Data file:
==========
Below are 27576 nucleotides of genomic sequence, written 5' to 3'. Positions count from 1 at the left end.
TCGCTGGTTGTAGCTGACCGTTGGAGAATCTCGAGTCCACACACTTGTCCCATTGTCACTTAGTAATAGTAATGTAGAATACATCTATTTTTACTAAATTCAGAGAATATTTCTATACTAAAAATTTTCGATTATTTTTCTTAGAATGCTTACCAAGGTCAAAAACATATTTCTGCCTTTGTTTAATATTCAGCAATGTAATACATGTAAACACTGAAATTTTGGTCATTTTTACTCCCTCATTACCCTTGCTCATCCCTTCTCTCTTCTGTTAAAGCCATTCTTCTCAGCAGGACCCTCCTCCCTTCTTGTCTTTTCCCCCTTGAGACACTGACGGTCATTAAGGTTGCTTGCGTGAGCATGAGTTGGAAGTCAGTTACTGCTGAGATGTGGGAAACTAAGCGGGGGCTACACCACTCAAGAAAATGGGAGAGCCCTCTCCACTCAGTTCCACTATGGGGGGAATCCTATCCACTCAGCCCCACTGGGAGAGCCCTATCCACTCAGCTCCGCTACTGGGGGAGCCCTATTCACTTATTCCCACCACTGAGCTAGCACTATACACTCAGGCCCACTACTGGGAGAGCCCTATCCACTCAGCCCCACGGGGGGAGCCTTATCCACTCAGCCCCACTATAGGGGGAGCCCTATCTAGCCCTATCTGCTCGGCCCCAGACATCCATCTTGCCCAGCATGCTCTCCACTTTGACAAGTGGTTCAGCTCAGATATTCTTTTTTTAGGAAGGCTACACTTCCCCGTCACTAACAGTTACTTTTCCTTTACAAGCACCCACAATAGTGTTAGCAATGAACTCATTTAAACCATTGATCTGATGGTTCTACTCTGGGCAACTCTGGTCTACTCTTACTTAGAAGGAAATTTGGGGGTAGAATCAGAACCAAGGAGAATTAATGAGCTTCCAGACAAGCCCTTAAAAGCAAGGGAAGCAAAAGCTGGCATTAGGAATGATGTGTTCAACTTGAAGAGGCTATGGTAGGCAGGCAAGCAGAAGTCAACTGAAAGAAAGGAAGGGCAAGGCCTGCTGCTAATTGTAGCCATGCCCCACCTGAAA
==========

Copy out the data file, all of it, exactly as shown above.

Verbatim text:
Below are 27576 nucleotides of genomic sequence, written 5' to 3'. Positions count from 1 at the left end.
TCGCTGGTTGTAGCTGACCGTTGGAGAATCTCGAGTCCACACACTTGTCCCATTGTCACTTAGTAATAGTAATGTAGAATACATCTATTTTTACTAAATTCAGAGAATATTTCTATACTAAAAATTTTCGATTATTTTTCTTAGAATGCTTACCAAGGTCAAAAACATATTTCTGCCTTTGTTTAATATTCAGCAATGTAATACATGTAAACACTGAAATTTTGGTCATTTTTACTCCCTCATTACCCTTGCTCATCCCTTCTCTCTTCTGTTAAAGCCATTCTTCTCAGCAGGACCCTCCTCCCTTCTTGTCTTTTCCCCCTTGAGACACTGACGGTCATTAAGGTTGCTTGCGTGAGCATGAGTTGGAAGTCAGTTACTGCTGAGATGTGGGAAACTAAGCGGGGGCTACACCACTCAAGAAAATGGGAGAGCCCTCTCCACTCAGTTCCACTATGGGGGGAATCCTATCCACTCAGCCCCACTGGGAGAGCCCTATCCACTCAGCTCCGCTACTGGGGGAGCCCTATTCACTTATTCCCACCACTGAGCTAGCACTATACACTCAGGCCCACTACTGGGAGAGCCCTATCCACTCAGCCCCACGGGGGGAGCCTTATCCACTCAGCCCCACTATAGGGGGAGCCCTATCTAGCCCTATCTGCTCGGCCCCAGACATCCATCTTGCCCAGCATGCTCTCCACTTTGACAAGTGGTTCAGCTCAGATATTCTTTTTTTAGGAAGGCTACACTTCCCCGTCACTAACAGTTACTTTTCCTTTACAAGCACCCACAATAGTGTTAGCAATGAACTCATTTAAACCATTGATCTGATGGTTCTACTCTGGGCAACTCTGGTCTACTCTTACTTAGAAGGAAATTTGGGGGTAGAATCAGAACCAAGGAGAATTAATGAGCTTCCAGACAAGCCCTTAAAAGCAAGGGAAGCAAAAGCTGGCATTAGGAATGATGTGTTCAACTTGAAGAGGCTATGGTAGGCAGGCAAGCAGAAGTCAACTGAAAGAAAGGAAGGGCAAGGCCTGCTGCTAATTGTAGCCATGCCCCACCTGAAA